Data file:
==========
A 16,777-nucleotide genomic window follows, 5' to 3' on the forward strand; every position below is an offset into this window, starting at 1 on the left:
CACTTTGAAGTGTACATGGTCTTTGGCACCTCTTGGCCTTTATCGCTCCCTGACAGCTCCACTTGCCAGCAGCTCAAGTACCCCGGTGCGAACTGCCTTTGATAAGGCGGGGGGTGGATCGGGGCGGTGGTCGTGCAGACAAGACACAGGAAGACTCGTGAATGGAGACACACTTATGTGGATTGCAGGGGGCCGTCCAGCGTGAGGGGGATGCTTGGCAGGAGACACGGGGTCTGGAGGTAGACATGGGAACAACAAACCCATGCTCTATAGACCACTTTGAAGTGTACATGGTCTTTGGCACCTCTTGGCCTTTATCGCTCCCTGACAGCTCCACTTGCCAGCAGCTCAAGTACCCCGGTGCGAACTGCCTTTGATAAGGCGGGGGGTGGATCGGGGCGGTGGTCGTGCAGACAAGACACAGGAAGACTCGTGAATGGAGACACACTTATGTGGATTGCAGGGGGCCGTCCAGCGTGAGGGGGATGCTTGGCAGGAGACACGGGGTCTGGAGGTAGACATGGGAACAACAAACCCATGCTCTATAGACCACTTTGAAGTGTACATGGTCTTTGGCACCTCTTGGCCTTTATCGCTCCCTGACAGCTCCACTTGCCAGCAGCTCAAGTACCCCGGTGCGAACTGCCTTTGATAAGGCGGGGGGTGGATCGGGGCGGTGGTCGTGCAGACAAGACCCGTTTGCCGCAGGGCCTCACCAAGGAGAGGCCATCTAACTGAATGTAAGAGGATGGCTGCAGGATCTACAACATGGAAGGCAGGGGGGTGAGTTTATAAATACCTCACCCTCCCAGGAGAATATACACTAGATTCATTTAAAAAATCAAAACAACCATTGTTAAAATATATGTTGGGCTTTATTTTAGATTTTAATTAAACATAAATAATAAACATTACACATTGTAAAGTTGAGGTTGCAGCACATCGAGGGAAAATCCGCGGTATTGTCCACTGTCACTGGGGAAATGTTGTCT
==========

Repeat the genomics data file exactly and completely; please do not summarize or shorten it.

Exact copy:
A 16,777-nucleotide genomic window follows, 5' to 3' on the forward strand; every position below is an offset into this window, starting at 1 on the left:
CACTTTGAAGTGTACATGGTCTTTGGCACCTCTTGGCCTTTATCGCTCCCTGACAGCTCCACTTGCCAGCAGCTCAAGTACCCCGGTGCGAACTGCCTTTGATAAGGCGGGGGGTGGATCGGGGCGGTGGTCGTGCAGACAAGACACAGGAAGACTCGTGAATGGAGACACACTTATGTGGATTGCAGGGGGCCGTCCAGCGTGAGGGGGATGCTTGGCAGGAGACACGGGGTCTGGAGGTAGACATGGGAACAACAAACCCATGCTCTATAGACCACTTTGAAGTGTACATGGTCTTTGGCACCTCTTGGCCTTTATCGCTCCCTGACAGCTCCACTTGCCAGCAGCTCAAGTACCCCGGTGCGAACTGCCTTTGATAAGGCGGGGGGTGGATCGGGGCGGTGGTCGTGCAGACAAGACACAGGAAGACTCGTGAATGGAGACACACTTATGTGGATTGCAGGGGGCCGTCCAGCGTGAGGGGGATGCTTGGCAGGAGACACGGGGTCTGGAGGTAGACATGGGAACAACAAACCCATGCTCTATAGACCACTTTGAAGTGTACATGGTCTTTGGCACCTCTTGGCCTTTATCGCTCCCTGACAGCTCCACTTGCCAGCAGCTCAAGTACCCCGGTGCGAACTGCCTTTGATAAGGCGGGGGGTGGATCGGGGCGGTGGTCGTGCAGACAAGACCCGTTTGCCGCAGGGCCTCACCAAGGAGAGGCCATCTAACTGAATGTAAGAGGATGGCTGCAGGATCTACAACATGGAAGGCAGGGGGGTGAGTTTATAAATACCTCACCCTCCCAGGAGAATATACACTAGATTCATTTAAAAAATCAAAACAACCATTGTTAAAATATATGTTGGGCTTTATTTTAGATTTTAATTAAACATAAATAATAAACATTACACATTGTAAAGTTGAGGTTGCAGCACATCGAGGGAAAATCCGCGGTATTGTCCACTGTCACTGGGGAAATGTTGTCT